This past week was the thirtieth anniversary of the recording of “We are the World”, a song which skyrocketed to number one on the pop charts in the U.S., written by Michael Jackson and Lionel Ritchie to raise money for famine relief in Ethiopia. It was performed by over 30 of some of the most popular singers from the eighties. Together with an awareness of the impact of that horrible famine, it changed the direction of my life.
In the first verse we hear the call: “There are people dying… and it’s time to lend a hand.” Then the chorus affirms our ability to make a difference, reminding us that “We are the world, we are the children. We are the ones who make a brighter day so let’s start giving. There’s a choice we’re making, we’re saving our own lives. It’s true we’ll make a better day, just you and me.”
At the time the song came out, I was an officer in the United States Marine Corps. But that year I decided to leave the Marines as soon as I could and join with a group called Food for the Hungry, and do what I could to help prevent more famines from occurring. When I finally was able to join Food for the Hungry in 1987, they assigned me to work out of their Kenya office, and I spent four years there, mostly doing agriculture and water development. By the time I left Kenya at the end of 1991, I has also gotten involved in refugee work, as those were turbulent years in neighboring countries, and hundreds of refugees came to Kenya across both the Ethiopian and Somali borders.
I am no longer involved in the frontline work of NGOs and others working in the villages of developing countries, but that call of thirty years ago still flows through my veins. After leaving Kenya, I realized my skillset was better suited to help in a different way, so I went off to grad school and studied agricultural economics so that I could use that toolset to better understand how to help governments, international agencies, and donors make better policies to help prevent hunger and to empower the poorest of the poor. Today I work as a research fellow at the International Food Policy Research Institute in Washington, D.C., studying ways to help farmers in developing countries adapt to climate change, as well as investigating ways to reduce the extent of climate change.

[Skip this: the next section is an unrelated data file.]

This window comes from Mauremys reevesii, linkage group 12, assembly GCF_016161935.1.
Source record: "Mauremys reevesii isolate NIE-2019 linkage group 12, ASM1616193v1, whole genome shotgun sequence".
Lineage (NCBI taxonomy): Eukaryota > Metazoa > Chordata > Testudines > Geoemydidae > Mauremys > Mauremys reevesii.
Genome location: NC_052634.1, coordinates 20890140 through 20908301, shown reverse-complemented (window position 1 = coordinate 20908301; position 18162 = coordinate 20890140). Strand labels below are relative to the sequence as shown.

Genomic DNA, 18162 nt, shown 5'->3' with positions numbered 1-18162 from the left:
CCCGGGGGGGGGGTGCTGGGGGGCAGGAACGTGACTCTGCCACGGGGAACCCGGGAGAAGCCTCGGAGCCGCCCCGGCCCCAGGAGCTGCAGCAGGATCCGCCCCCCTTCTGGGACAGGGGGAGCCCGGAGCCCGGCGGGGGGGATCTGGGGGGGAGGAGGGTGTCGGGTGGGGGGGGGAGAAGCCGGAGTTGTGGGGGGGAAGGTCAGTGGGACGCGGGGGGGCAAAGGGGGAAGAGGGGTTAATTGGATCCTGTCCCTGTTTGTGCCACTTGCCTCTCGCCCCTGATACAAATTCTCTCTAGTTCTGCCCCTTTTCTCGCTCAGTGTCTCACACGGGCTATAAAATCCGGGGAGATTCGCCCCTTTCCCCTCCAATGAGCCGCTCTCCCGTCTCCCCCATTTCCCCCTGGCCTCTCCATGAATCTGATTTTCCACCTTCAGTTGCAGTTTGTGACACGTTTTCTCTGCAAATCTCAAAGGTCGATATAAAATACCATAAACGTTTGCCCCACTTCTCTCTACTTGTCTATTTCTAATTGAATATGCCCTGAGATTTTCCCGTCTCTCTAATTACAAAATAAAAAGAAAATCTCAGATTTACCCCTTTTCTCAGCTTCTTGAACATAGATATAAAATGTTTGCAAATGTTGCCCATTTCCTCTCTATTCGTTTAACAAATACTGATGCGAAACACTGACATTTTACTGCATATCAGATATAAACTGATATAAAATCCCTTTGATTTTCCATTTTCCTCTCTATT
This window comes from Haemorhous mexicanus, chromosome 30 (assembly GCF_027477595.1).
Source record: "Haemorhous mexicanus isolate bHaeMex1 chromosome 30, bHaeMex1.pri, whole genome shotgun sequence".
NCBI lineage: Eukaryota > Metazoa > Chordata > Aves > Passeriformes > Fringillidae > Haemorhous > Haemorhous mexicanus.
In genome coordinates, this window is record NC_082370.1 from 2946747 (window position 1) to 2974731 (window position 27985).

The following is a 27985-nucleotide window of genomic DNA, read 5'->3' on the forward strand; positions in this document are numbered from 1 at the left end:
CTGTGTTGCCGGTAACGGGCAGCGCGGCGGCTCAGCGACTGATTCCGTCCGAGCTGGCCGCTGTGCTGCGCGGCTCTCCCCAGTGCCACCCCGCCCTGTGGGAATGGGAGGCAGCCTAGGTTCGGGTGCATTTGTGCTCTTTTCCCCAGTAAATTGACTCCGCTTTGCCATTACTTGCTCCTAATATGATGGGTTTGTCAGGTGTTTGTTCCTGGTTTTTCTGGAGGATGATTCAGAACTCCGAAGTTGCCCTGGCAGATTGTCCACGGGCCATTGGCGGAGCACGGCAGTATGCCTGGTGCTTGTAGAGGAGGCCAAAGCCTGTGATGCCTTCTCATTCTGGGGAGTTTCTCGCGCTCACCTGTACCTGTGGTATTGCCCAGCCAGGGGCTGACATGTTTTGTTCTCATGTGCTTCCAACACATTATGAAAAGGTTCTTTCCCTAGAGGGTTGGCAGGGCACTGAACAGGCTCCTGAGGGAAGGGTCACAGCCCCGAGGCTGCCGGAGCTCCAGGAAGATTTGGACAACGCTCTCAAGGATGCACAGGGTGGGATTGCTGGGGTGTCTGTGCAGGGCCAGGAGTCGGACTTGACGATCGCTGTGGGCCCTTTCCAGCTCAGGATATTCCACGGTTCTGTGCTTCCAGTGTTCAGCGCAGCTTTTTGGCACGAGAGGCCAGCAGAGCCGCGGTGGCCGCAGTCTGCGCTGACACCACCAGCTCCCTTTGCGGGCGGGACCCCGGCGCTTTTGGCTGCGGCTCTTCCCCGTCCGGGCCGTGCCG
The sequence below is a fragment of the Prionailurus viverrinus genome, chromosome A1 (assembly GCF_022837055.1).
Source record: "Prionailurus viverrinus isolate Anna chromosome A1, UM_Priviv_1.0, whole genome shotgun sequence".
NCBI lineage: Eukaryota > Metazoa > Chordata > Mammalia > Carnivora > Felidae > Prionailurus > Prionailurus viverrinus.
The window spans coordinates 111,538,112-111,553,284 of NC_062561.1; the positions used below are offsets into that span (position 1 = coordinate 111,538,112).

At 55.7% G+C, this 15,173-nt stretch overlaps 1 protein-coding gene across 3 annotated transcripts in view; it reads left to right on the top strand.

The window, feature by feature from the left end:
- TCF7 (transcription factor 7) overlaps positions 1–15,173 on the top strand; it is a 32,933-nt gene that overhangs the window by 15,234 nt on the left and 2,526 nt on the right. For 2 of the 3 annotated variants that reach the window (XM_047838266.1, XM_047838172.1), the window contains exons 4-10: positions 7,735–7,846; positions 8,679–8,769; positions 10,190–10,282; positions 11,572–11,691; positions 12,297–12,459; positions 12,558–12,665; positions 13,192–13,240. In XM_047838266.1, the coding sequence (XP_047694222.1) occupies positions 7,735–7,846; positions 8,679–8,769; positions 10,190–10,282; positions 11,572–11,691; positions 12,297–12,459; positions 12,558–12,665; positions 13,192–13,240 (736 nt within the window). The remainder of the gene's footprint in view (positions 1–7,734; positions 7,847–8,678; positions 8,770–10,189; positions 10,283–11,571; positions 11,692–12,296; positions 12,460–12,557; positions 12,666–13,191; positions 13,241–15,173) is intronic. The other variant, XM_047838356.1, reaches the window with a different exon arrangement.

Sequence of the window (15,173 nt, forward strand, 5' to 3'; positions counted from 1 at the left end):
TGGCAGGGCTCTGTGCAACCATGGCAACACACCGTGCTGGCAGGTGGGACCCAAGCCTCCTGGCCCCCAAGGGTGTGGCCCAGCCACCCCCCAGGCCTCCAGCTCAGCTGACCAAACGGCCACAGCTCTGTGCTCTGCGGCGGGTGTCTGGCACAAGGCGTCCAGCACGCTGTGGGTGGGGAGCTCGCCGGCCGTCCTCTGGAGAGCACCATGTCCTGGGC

Climate change is an issue that brings me back to my original motivation, hating to see people die from hunger, and wanting to do something to help. Climatologists tells us that climate change is likely to increase the frequency and severity of droughts in the years ahead, potentially causing serious and long-lasting droughts worse than the one that triggered the famine in the 1980s in Ethiopia. But we also know that if we are able to reduce greenhouse gas emissions, we decrease the chances of experiencing the most catastrophic effects of climate change.
Perhaps it is time that the people of the world rise up and sing this song all over again, with a conviction about our desire to end poverty, hunger, and malnutrition — but also with an awareness that choices today can have far-reaching consequences. If we as individuals do what we can to reduce emissions — and that involves becoming advocates to those in our spheres of influence, including our governments — we can make a difference. “It’s true we’ll make a better day, just you and me!”